Safe Kids Mid-South, led by Le Bonheur Children’s Hospital, recommends that parents and caregivers of children learn choking first aid and CPR just in case it is ever needed. The following information comes from "How to Help a Choking Infant" as recommended by the American Heart Association

Call 9-1-1 if your child is:

  • Unconscious
  • Not able to breathe because something is blocking the airway or has caused it to close off
  • Wheezing or gasping
  • Not able to cry, talk, or make noise
  • Turning blue in the face
  • Grabbing at the throat
  • Looking panicked

Choking in Infants (Age 1 and Younger)

Choking occurs when food or other objects get stuck in the airway or throat, stopping air from getting to the lungs. Some choking is mild and some is severe. If it is severe, act fast. Get the object out so that the infant can breathe.

Mild versus Severe Choking

If the infant:              The block in the airway is:                       You should:
Can Make Sounds MILD Stand by
Can Cough Loudly MILD Allow infant to cough; if worried about breathing, call 9-1-1
Cannot Breathe SEVERE Call 9-1-1, Act Quickly
Has a Cough that Has no Sound, or Cannot Make a Sound SEVERE Call 9-1-1, Follow the steps to help a choking infant

How to Help a Choking Infant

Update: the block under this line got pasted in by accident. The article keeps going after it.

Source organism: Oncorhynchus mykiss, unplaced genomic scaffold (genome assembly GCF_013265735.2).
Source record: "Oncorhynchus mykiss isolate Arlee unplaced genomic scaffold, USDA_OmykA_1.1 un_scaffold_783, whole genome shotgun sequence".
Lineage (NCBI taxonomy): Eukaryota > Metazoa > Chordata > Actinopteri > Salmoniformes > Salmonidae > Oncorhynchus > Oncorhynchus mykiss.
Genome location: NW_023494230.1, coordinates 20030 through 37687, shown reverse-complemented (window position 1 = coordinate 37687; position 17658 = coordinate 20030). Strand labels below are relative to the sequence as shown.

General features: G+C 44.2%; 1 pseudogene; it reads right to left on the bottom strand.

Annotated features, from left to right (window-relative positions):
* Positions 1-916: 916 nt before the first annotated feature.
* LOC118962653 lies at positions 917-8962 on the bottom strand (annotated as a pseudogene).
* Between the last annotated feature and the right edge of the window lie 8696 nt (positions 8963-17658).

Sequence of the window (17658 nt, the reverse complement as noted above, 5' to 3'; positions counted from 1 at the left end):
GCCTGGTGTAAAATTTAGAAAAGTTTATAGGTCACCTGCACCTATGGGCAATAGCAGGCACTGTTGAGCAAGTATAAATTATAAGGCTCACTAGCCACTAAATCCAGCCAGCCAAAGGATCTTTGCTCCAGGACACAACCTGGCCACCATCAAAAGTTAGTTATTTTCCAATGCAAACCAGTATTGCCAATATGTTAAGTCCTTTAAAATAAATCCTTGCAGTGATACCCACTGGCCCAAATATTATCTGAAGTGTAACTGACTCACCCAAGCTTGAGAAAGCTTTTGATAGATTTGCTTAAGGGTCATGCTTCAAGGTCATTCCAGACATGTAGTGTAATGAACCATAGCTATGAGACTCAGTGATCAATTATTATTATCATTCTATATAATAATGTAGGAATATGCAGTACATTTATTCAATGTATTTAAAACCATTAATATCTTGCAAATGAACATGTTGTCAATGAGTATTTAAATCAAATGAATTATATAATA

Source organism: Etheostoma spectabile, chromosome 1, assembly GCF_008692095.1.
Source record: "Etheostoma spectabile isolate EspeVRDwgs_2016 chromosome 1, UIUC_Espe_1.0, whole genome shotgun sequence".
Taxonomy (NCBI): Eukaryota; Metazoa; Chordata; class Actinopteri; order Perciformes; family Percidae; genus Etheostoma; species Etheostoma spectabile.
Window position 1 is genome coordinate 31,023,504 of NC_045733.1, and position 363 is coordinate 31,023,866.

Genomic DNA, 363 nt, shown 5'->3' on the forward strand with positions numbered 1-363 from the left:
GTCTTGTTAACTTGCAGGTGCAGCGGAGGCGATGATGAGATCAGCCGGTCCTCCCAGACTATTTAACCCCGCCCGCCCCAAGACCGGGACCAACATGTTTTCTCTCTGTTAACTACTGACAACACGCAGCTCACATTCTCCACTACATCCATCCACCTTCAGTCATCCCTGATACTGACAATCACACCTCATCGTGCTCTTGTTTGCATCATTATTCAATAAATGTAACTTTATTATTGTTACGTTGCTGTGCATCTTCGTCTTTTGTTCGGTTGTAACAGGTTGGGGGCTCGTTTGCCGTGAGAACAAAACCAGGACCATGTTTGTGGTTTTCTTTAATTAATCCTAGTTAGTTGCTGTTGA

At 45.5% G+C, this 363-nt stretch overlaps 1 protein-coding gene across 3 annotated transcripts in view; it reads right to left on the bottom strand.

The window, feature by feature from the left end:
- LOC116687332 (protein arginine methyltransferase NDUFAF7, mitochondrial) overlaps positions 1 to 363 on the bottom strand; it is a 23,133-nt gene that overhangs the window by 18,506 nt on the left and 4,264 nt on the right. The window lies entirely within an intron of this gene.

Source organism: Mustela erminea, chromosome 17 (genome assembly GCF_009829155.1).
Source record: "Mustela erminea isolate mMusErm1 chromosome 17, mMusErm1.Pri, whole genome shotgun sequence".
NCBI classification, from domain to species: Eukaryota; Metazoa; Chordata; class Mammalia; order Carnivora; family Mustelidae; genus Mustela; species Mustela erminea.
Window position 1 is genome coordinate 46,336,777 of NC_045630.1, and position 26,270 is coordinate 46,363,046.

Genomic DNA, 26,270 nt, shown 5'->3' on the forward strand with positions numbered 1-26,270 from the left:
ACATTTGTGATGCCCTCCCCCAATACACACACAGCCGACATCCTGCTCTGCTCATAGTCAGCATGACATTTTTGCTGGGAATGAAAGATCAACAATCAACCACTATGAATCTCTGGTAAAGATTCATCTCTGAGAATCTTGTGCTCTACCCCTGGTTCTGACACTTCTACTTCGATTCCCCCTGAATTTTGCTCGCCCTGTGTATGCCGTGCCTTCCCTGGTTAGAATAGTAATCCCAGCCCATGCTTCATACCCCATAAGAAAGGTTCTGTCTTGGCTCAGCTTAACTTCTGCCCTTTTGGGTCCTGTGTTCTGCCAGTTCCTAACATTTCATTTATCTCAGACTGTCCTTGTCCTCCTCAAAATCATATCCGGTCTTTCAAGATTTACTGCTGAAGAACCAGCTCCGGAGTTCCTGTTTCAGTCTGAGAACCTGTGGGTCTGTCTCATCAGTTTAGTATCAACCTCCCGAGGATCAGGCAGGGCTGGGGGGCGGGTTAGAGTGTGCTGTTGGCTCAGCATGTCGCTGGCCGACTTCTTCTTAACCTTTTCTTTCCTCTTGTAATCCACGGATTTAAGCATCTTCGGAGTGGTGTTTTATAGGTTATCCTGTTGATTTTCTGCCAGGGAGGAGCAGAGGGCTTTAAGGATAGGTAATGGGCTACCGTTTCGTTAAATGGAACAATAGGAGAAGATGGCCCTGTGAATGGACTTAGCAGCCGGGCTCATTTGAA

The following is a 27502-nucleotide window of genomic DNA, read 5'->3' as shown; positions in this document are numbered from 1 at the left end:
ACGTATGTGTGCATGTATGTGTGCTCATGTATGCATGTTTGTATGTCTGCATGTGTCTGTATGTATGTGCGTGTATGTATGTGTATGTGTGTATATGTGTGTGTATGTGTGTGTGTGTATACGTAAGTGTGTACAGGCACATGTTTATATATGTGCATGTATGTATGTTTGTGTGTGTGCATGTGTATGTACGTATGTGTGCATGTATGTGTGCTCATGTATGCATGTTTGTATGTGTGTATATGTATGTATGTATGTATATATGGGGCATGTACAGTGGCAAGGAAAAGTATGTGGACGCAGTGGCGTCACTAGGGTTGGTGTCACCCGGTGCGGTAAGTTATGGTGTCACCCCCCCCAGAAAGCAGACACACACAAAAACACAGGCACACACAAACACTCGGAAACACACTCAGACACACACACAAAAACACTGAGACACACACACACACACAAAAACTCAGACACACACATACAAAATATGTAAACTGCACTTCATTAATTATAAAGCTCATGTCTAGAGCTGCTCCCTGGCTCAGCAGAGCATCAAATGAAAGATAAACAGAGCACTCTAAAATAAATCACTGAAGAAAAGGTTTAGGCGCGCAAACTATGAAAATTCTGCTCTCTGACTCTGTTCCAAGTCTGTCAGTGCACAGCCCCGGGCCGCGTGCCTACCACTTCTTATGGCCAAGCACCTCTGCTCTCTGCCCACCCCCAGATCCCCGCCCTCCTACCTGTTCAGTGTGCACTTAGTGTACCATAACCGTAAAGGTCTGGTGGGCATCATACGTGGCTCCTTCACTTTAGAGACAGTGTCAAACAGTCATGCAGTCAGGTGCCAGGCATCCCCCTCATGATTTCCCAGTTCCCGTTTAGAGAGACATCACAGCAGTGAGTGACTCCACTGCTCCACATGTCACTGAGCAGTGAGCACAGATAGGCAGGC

Step 1         

Call 9-1-1. While you are awaiting on them to arrive, hold the infant face down on your forearm. Support the infant’s head and jaw with your hand.

Step 2         

Give 5 back slaps with the heel of your other hand between the infant’s shoulder blades.

Step 3         

If the object does not come our after 5 back slaps, turn the infant onto his back, supporting the head.

Step 4          

Give 5 chest thrusts using 2 fingers of your other hand to push up on the chest in the same place you should push for CPR

Step 5         

Repeat giving 5 back slaps and 5 chest thrusts until the infant can breath, coughs or until the infant stops responding

How to Help a Choking Infant Who Stops Responding     

Step 1         

Call 9-1-1. While you are awaiting on help to arrive, place the infant on a firm, flat surface.

Step 2         

Tap infant’s foot and shout the infant’s name to see if the infant responds.

Step 3         

Yell for help.

Step 4         

Check for breathing. Look from head to belly to see if the infant is breathing. Do this for 5 seconds. (If the infant isn’t breathing at all or is “gasping”, then the infant needs CPR).

Step 5         

Move clothes out of the way to push on the chest 30 times just above the nipple line. Push down about 1 ½ inches at the rate of 100 pushes per minute. After each push, let the chest come back up to its normal position.

Step 6         

After 30 pushes, open the airway with a head tilt-chin lift (like sniffing). If you see an object, take it out.

Step 7         

Cover the infant’s mouth and nose with your mouth and give 2 breaths (blow for one second each). Watch the chest rise as you give each breath.

Step 8         

Repeat giving sets of 30 pushes and 2 breaths, checking the mouth for objects after each set of pushes, until the infant starts to respond on the emergency medical service arrives and takes over.

For more information, visit www.heart.org/cpr.